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Baylor experts say No gaffes, but no clear victor

Oct. 4, 2000

By JEFF SCHELDT

Assistant City Editor

Neither candidate appeared to be the clear winner in Tuesday night's debate, according to two local debate experts.

A professor and student debater looked at three aspects of the candidate's debating.

The first criterion they considered was whether the candidates appeared likely to be competent presidents.

'A president must be effective on television,' said Dr. Karla Leeper, associate professor of speech communication and Glenn R. Capp director of forensics.

'I think, to his credit, that he [Bush] did sound presidential at times,' said Blake Thomas, a junior speech communications major from Amarillo. 'He turned down opportunities to take personal attacks at Gore which was good, but as he got more flustered, that's when the insults started.'

Gore may have tried too hard to be the more dominate debater.

'Gore was trying to demonstrate that he was much more on top of issues than Bush. In the first 10 or 15 minutes, he was too aggressive,' Leeper said. 'But their not running for dog catcher, there's an expectation that these debate are going to be vigorous.'

The second thing a debate audience should look for is if the candidate has a 'good command of the facts,' Leeper said.

The debates can question a candidate's competence.

This is especially controversial for Bush, who has been reluctant to speak on specifics thus far, Leeper said. A consideration is whether rattling off facts will make a candidate appear to be bland or brilliant.

'I think that Gore was a lot more specific on the issues -- especially domestic issues. Bush's Medicare proposals sounded a lot more vague, his idea of privatization doesn't play well in a two-minute answer,' Thomas said.

'At the point where they are trying to disagree, they start talking about numbers and that starts to lose people,' Thomas said.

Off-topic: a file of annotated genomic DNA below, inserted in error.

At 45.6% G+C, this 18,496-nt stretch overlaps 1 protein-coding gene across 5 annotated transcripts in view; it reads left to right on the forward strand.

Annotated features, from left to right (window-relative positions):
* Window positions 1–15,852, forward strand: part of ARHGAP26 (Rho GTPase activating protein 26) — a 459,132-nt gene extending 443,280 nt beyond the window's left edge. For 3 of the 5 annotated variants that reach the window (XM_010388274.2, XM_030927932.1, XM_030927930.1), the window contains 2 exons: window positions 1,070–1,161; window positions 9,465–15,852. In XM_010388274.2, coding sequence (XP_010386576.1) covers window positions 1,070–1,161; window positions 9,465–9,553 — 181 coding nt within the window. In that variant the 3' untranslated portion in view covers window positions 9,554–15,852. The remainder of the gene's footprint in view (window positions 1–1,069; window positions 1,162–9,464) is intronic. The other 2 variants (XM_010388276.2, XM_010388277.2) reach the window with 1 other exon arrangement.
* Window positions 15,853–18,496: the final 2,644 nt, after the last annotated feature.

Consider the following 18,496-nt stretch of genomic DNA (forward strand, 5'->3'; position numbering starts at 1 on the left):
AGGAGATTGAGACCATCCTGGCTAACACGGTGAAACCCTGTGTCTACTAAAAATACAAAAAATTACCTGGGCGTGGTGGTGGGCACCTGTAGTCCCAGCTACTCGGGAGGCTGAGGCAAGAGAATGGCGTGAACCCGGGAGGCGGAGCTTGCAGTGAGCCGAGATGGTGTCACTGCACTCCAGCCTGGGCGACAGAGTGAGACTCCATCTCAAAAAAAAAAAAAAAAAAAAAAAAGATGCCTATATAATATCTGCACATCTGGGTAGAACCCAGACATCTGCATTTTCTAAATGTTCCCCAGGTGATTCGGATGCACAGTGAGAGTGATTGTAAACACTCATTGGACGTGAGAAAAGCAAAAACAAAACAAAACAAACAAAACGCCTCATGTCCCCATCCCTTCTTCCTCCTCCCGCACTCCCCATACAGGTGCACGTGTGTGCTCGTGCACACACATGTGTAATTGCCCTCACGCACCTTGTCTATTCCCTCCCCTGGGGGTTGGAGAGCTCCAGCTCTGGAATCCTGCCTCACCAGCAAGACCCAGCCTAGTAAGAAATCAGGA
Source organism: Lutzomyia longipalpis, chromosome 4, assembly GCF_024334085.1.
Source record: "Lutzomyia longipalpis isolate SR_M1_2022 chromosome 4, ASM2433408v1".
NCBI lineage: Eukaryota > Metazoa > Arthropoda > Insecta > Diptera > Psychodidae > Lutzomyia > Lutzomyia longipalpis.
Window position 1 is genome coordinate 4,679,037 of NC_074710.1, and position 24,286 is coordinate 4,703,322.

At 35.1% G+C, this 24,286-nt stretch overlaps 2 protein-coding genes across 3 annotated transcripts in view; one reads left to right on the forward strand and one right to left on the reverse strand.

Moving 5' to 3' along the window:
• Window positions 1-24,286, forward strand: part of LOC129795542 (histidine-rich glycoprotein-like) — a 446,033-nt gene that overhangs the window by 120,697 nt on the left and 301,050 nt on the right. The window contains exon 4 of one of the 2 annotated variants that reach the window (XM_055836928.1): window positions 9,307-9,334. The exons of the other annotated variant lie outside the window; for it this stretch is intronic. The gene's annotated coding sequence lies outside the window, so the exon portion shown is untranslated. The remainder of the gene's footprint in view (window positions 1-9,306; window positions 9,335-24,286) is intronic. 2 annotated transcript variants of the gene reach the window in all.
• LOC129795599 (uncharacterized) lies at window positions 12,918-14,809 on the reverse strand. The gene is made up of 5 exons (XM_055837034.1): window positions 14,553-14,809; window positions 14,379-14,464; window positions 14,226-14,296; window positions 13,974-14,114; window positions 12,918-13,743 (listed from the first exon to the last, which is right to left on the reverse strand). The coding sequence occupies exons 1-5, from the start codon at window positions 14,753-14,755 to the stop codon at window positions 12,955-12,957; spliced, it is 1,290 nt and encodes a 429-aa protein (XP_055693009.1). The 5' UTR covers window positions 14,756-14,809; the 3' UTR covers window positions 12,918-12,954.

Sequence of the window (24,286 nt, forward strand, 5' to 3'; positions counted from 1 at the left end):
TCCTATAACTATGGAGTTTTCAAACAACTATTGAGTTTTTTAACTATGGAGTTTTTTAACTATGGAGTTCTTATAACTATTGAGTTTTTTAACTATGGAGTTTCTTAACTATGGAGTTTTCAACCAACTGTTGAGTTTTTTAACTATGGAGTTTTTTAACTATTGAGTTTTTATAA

'In public speaking, we talk about how to use statistics effectively. Gore tends to list them while Bush speaks in generalizations,' Leeper said. 'There were more specifics from Gore.'

Thomas observed that both candidates resorted to spitting out numbers when questioned about why their plan is better than the other candidate's.

'When they were pressed for a distinction between their proposals and their opponent's proposals, the numbers start flying, and that's where they lose the average voter,' Thomas said. 'I think Gore displayed a better understanding of the fact that people watching aren't going to absorb the details of his policy propositions. Bush tried to convince [viewers] of the validity of his proposals right there on primetime. If you didn't know anything about the issues you would have been a lot more turned off by Bush than by Gore.'

The third consideration Leeper looks at deals with a topic that can turn an election around in an instant.

'When they're up there and it's just them, we get a good chance to see how they act under pressure,' Leeper said.

Leeper referred to Dan Quayle's floundering in the 1988 vice-presidential debate and Ronald Reagan's successful handling of a question about the issue of age in the1984 election as examples of how candidates have historically handled the tough questions in front of millions of viewers.

Thomas said he doesn't believe that either candidate uttered any sound bite that would severely damage either candidate's White House bid.

'Nothing is going to come back to hurt either of the candidates,' Thomas said.

Leeper agrees.

'Everybody's looking for something to be memorable, but in this debate, there wasn't any great defining moment,' she said. 'You didn't have the mistakes like Nixon looking sweaty or George Bush Sr. looking at his watch. They both stayed focussed on what they were trying to accomplish.'

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